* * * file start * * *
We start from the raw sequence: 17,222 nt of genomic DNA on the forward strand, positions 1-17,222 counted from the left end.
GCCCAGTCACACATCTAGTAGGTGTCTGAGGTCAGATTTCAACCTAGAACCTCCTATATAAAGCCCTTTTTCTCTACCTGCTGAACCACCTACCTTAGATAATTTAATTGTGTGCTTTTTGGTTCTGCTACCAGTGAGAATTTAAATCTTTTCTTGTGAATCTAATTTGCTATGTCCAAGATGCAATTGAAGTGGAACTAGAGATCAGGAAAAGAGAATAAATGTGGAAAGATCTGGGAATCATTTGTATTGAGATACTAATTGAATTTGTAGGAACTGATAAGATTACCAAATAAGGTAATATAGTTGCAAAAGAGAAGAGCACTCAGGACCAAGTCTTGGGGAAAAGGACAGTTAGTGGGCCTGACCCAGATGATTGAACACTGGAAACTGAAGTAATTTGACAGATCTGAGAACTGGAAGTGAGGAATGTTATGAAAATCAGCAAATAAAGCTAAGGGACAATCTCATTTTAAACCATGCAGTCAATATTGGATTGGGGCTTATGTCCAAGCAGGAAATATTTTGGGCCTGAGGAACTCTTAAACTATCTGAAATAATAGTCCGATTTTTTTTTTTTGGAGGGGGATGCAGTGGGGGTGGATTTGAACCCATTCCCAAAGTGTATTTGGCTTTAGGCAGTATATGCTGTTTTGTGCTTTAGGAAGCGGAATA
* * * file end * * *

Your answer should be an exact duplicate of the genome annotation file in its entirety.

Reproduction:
We start from the raw sequence: 17,222 nt of genomic DNA on the forward strand, positions 1-17,222 counted from the left end.
GCCCAGTCACACATCTAGTAGGTGTCTGAGGTCAGATTTCAACCTAGAACCTCCTATATAAAGCCCTTTTTCTCTACCTGCTGAACCACCTACCTTAGATAATTTAATTGTGTGCTTTTTGGTTCTGCTACCAGTGAGAATTTAAATCTTTTCTTGTGAATCTAATTTGCTATGTCCAAGATGCAATTGAAGTGGAACTAGAGATCAGGAAAAGAGAATAAATGTGGAAAGATCTGGGAATCATTTGTATTGAGATACTAATTGAATTTGTAGGAACTGATAAGATTACCAAATAAGGTAATATAGTTGCAAAAGAGAAGAGCACTCAGGACCAAGTCTTGGGGAAAAGGACAGTTAGTGGGCCTGACCCAGATGATTGAACACTGGAAACTGAAGTAATTTGACAGATCTGAGAACTGGAAGTGAGGAATGTTATGAAAATCAGCAAATAAAGCTAAGGGACAATCTCATTTTAAACCATGCAGTCAATATTGGATTGGGGCTTATGTCCAAGCAGGAAATATTTTGGGCCTGAGGAACTCTTAAACTATCTGAAATAATAGTCCGATTTTTTTTTTTTGGAGGGGGATGCAGTGGGGGTGGATTTGAACCCATTCCCAAAGTGTATTTGGCTTTAGGCAGTATATGCTGTTTTGTGCTTTAGGAAGCGGAATA